When democracy takes place in this local, face-to-face, Tocquevillian context, it’s difficult to hate one’s political opponents with any kind of sustained passion. You know their family — perhaps you are their family. Your kids play on the same little-league team. You’re in a fantasy-football league together. In other words, you have to confront the fullness of your enemy’s humanity before you hate them, including the apolitical parts of their lives that you share in common with them. Human beings, when embodied locally in this way in a context of a cross-party community, can’t be easily distilled into a one-dimensional object of loathing. Cable news and social media, by way of contrast, make this transfiguration of the human into the political their stock-in-trade.
Tocqueville’s America is on life support in 2020. Americans are geographically self-segregating according to ideological preference at an unprecedented rate. Never before have there been so many states in which the governorship and both houses of the legislature are controlled by one party. The number of landslide counties, in which elections are habitually won by huge margins by one party, is also at an historic high. This means that Americans are no longer forced into regular contact with their political opponents by the exigencies of community life. More and more Republicans spend time exclusively with Republicans, and the same is true for Democrats. As a result, conservatives know progressives not as fellow members of the PTA or as the coach of the high-school-football team, but as whomever Tucker Carlson says they are. Cable-news personalities are furthermore subject to a whole litany of incentives that lead them to hand-pick the craziest political actors in America for appearances on prime time. The same could be said of online outlets as well.
The upshot of all this is that conservatives and progressives alike appear to one another as flattened-out avatars of uncomplicated evil, abstracted from the context of their actual lives and marketed to one another as products in the lucrative media-conflict industrial complex. The bonds of apolitical affection that make politics possible are hence eviscerated by this process until Left and Right see each other only through a glass, darkly; which is to say, through a television.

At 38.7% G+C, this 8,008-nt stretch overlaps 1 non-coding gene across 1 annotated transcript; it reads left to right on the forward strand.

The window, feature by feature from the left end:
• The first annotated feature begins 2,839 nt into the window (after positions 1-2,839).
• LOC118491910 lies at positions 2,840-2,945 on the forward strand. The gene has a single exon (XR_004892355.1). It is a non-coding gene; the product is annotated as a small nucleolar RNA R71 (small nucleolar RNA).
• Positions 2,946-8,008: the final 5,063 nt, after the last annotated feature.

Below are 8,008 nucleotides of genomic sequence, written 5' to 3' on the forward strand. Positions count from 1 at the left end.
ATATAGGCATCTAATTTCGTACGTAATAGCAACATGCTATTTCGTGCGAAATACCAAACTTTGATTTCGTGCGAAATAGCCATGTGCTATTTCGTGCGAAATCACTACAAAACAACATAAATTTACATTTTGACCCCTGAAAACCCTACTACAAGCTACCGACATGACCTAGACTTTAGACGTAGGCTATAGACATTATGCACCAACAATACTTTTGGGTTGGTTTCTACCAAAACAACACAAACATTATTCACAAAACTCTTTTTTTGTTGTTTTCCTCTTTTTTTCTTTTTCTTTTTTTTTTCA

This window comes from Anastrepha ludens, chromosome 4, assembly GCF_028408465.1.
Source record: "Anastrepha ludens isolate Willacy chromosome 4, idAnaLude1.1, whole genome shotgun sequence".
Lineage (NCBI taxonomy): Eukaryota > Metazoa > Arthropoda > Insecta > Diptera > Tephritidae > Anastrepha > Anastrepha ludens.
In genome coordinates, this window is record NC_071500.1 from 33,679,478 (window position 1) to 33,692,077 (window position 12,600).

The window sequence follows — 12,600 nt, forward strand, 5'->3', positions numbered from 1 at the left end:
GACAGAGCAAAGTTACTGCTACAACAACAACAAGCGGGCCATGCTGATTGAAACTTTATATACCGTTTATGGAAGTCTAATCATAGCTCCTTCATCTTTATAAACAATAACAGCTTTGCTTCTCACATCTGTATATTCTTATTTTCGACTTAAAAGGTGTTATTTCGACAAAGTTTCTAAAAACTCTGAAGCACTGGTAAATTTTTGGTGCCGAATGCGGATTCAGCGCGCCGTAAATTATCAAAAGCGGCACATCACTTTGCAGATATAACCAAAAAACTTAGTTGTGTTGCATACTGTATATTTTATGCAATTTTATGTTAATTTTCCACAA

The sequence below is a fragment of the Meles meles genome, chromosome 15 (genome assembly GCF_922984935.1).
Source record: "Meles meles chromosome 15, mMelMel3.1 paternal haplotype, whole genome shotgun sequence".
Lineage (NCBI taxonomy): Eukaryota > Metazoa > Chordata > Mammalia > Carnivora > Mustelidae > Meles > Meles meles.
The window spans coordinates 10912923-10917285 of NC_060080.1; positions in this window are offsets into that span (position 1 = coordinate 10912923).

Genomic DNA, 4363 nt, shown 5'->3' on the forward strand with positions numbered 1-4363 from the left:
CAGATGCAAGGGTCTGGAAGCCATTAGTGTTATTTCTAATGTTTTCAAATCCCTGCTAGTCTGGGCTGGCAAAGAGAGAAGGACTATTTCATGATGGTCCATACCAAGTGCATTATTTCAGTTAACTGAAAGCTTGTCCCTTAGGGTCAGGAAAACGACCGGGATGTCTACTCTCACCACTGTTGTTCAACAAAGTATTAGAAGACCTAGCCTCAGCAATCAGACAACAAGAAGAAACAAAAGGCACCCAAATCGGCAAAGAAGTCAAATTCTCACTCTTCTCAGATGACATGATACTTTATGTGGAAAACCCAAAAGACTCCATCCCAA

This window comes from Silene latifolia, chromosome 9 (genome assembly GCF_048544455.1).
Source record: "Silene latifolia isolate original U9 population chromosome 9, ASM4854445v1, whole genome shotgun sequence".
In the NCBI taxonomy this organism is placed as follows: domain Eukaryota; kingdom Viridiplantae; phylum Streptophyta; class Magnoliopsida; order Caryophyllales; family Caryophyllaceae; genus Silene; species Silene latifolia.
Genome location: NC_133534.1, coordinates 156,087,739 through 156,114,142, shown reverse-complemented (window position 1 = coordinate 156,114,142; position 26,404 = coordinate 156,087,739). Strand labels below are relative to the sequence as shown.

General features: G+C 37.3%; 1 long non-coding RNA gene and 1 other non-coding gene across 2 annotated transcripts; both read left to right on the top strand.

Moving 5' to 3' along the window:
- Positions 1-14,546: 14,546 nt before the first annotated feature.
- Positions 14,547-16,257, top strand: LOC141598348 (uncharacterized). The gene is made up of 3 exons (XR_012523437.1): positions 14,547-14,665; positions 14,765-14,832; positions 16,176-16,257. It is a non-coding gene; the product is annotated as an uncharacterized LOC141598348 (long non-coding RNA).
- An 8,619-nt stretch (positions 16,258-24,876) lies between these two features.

All of this points to why the senators get along as well as they do. American voters have outsourced their own citizenship to their elected representatives in Washington. As a result, many are unable to recognize the habits of citizenship, neighborliness, and compromise as they play out on Capitol Hill because they’ve had little first-hand experience of these things themselves.
Senators and House representatives do professionally and full-time what the rest of us are supposed to do as part-time amateurs. They meet regularly with their political rivals to discuss and decide matters of public concern. In doing so, they build lasting personal relationships across the aisle that guard against any temptation towards uncomplicated hatred. This is why the Kavanaugh hearings have created more lasting and bitter divisions in the country at large than they seem to have created on the Senate Judiciary Committee itself. Our federal representatives have proven that the relentless and sustained presentation of human beings to one another in personal and informal contexts is a reliable safeguard against civil strife.
To be sure, there are formal, enforced rules of civility in the Senate that don’t exist broadly in civil society. But the basic norms that are codified in the Senate rule book have existed for a long time as informal social norms that grease the wheels of public discourse. Good manners, a willingness to listen, and a refusal to attribute malicious motives to one’s opponent are not the exclusive preserve of formal political hearings. And besides, when politicians make a show of their mutual enmity, its usually for the cameras and it’s always for our sake, which reflects a lot more poorly on us than it does on them. In the final analysis, the senators don’t hate each other because they and their congressional colleagues are functioning the way citizens in the United States should. Inter-partisan discourse is one of those few areas in modern American life where we would be well-advised to take our lead from our leaders.